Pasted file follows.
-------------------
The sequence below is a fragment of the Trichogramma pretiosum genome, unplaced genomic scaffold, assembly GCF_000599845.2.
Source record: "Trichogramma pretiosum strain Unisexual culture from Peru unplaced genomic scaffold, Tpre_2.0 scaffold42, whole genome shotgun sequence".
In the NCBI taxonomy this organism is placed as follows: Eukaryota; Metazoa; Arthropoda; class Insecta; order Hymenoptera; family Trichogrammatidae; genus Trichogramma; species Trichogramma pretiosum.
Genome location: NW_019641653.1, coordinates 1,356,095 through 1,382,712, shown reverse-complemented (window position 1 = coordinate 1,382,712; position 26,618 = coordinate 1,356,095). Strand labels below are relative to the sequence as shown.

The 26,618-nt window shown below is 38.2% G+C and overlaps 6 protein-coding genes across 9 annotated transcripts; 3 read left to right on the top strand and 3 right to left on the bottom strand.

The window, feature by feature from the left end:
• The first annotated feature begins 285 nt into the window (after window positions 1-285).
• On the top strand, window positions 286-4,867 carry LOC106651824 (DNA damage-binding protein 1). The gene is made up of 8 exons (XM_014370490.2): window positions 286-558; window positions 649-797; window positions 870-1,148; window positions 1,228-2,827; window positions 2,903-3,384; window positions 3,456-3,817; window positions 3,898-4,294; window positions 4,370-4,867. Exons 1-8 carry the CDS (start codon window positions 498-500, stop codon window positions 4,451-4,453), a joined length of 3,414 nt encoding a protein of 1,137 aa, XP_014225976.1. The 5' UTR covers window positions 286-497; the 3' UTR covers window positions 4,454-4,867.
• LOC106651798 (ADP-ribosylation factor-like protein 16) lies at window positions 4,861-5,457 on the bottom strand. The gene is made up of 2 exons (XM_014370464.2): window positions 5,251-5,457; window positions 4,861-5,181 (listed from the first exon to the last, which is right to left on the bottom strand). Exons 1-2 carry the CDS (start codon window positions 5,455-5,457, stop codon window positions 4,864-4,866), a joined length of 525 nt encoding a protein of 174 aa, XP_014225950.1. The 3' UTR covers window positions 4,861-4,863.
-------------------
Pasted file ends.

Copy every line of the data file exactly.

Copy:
The sequence below is a fragment of the Trichogramma pretiosum genome, unplaced genomic scaffold, assembly GCF_000599845.2.
Source record: "Trichogramma pretiosum strain Unisexual culture from Peru unplaced genomic scaffold, Tpre_2.0 scaffold42, whole genome shotgun sequence".
In the NCBI taxonomy this organism is placed as follows: Eukaryota; Metazoa; Arthropoda; class Insecta; order Hymenoptera; family Trichogrammatidae; genus Trichogramma; species Trichogramma pretiosum.
Genome location: NW_019641653.1, coordinates 1,356,095 through 1,382,712, shown reverse-complemented (window position 1 = coordinate 1,382,712; position 26,618 = coordinate 1,356,095). Strand labels below are relative to the sequence as shown.

The 26,618-nt window shown below is 38.2% G+C and overlaps 6 protein-coding genes across 9 annotated transcripts; 3 read left to right on the top strand and 3 right to left on the bottom strand.

The window, feature by feature from the left end:
• The first annotated feature begins 285 nt into the window (after window positions 1-285).
• On the top strand, window positions 286-4,867 carry LOC106651824 (DNA damage-binding protein 1). The gene is made up of 8 exons (XM_014370490.2): window positions 286-558; window positions 649-797; window positions 870-1,148; window positions 1,228-2,827; window positions 2,903-3,384; window positions 3,456-3,817; window positions 3,898-4,294; window positions 4,370-4,867. Exons 1-8 carry the CDS (start codon window positions 498-500, stop codon window positions 4,451-4,453), a joined length of 3,414 nt encoding a protein of 1,137 aa, XP_014225976.1. The 5' UTR covers window positions 286-497; the 3' UTR covers window positions 4,454-4,867.
• LOC106651798 (ADP-ribosylation factor-like protein 16) lies at window positions 4,861-5,457 on the bottom strand. The gene is made up of 2 exons (XM_014370464.2): window positions 5,251-5,457; window positions 4,861-5,181 (listed from the first exon to the last, which is right to left on the bottom strand). Exons 1-2 carry the CDS (start codon window positions 5,455-5,457, stop codon window positions 4,864-4,866), a joined length of 525 nt encoding a protein of 174 aa, XP_014225950.1. The 3' UTR covers window positions 4,861-4,863.